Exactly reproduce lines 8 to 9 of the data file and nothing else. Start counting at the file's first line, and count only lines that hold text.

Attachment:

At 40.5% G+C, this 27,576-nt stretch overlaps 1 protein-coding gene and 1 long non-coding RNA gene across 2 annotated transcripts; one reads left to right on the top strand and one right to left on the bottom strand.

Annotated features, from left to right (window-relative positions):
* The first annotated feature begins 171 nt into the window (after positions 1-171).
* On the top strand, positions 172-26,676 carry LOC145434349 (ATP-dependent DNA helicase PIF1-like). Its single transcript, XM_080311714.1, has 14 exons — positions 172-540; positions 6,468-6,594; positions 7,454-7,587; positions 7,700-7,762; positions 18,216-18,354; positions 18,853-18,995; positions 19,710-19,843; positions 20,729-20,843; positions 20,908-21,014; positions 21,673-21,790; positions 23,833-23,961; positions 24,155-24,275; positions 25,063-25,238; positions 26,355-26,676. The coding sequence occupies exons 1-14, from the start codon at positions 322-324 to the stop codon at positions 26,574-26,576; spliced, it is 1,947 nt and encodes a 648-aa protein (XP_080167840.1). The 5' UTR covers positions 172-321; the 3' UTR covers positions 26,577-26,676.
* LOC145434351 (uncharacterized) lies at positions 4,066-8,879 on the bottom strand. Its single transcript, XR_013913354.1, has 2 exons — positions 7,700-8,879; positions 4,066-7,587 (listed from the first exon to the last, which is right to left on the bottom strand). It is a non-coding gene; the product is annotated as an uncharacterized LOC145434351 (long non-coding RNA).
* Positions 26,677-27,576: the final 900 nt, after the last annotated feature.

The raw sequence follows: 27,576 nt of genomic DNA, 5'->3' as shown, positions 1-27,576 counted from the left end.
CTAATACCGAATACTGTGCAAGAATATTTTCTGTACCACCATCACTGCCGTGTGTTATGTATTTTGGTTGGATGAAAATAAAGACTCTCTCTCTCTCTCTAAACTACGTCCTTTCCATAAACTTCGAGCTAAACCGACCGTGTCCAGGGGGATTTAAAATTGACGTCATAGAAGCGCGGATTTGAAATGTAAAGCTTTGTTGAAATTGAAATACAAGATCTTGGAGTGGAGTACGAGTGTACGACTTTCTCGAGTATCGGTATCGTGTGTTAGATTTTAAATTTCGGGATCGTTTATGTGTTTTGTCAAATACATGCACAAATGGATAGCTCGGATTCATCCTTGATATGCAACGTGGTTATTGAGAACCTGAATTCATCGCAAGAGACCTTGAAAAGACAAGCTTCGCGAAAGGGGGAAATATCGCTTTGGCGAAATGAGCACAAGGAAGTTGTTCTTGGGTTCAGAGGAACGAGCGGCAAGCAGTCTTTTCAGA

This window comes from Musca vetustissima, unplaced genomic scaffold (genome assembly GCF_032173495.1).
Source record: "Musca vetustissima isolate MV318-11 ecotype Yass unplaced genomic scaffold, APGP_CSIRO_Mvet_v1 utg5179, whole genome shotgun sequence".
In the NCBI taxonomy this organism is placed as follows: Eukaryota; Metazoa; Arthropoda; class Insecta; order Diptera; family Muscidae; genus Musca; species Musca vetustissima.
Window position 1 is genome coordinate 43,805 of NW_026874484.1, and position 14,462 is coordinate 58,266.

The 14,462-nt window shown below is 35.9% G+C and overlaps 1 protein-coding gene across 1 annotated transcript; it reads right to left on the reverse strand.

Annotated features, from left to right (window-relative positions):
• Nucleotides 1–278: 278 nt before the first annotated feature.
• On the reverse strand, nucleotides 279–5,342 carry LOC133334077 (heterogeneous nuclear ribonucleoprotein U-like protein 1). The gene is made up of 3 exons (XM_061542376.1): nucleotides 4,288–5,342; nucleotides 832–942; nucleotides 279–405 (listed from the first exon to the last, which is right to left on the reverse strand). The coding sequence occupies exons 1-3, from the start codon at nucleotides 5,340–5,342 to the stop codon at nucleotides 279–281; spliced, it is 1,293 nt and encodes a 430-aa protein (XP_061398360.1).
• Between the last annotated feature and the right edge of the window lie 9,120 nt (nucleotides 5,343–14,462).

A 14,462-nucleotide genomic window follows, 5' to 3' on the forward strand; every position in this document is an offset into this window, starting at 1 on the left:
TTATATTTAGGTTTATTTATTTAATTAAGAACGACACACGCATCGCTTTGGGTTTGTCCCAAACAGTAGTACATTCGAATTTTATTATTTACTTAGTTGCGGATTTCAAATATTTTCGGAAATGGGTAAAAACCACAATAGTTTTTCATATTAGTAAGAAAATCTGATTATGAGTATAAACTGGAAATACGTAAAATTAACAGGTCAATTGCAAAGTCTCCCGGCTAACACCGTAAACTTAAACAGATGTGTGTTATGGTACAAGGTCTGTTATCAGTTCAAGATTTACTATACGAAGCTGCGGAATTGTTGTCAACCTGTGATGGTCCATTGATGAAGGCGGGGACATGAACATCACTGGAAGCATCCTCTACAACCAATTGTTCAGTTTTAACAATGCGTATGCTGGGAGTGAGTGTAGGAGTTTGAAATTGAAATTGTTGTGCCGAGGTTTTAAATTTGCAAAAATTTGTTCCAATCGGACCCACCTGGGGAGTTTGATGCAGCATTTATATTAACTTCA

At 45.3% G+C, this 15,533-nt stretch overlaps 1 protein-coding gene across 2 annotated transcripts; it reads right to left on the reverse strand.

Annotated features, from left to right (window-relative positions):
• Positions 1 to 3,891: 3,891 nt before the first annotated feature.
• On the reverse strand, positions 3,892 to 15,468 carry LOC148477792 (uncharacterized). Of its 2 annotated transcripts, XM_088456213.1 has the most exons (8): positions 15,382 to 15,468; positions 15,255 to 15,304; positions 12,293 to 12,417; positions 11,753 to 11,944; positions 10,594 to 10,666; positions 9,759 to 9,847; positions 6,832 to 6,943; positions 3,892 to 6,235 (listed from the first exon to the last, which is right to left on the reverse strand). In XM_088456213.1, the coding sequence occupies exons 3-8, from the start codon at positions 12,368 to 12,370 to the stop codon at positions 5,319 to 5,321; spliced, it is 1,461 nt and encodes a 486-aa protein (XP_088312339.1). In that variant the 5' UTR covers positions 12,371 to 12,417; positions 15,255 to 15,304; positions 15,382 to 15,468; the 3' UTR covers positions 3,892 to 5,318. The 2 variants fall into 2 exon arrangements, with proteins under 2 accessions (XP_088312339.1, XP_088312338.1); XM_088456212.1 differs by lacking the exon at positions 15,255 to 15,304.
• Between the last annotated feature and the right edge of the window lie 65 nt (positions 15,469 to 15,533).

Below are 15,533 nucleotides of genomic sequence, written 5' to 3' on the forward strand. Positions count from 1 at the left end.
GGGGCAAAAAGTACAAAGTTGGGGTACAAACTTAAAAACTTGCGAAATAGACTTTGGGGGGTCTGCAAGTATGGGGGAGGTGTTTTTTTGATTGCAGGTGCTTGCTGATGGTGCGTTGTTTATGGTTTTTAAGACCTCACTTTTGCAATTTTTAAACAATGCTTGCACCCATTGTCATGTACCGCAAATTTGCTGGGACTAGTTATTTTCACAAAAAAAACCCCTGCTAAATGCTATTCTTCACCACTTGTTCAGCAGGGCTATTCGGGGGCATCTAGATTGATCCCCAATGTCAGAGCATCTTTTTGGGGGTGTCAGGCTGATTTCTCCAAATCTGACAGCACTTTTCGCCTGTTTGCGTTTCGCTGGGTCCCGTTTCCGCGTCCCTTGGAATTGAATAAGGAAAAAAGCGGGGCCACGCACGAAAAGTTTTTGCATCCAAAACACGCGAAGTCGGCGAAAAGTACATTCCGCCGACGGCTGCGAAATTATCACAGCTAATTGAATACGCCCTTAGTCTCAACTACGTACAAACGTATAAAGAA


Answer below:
CTAATACCGAATACTGTGCAAGAATATTTTCTGTACCACCATCACTGCCGTGTGTTATGTATTTTGGTTGGATGAAAATAAAGACTCTCTCTCTCTCTCTAAACTACGTCCTTTCCATAAACTTCGAGCTAAACCGACCGTGTCCAGGGGGATTTAAAATTGACGTCATAGAAGCGCGGATTTGAAATGTAAAGCTTTGTTGAAATTGAAATACAAGATCTTGGAGTGGAGTACGAGTGTACGACTTTCTCGAGTATCGGTATCGTGTGTTAGATTTTAAATTTCGGGATCGTTTATGTGTTTTGTCAAATACATGCACAAATGGATAGCTCGGATTCATCCTTGATATGCAACGTGGTTATTGAGAACCTGAATTCATCGCAAGAGACCTTGAAAAGACAAGCTTCGCGAAAGGGGGAAATATCGCTTTGGCGAAATGAGCACAAGGAAGTTGTTCTTGGGTTCAGAGGAACGAGCGGCAAGCAGTCTTTTCAGA

This window comes from Musca vetustissima, unplaced genomic scaffold (genome assembly GCF_032173495.1).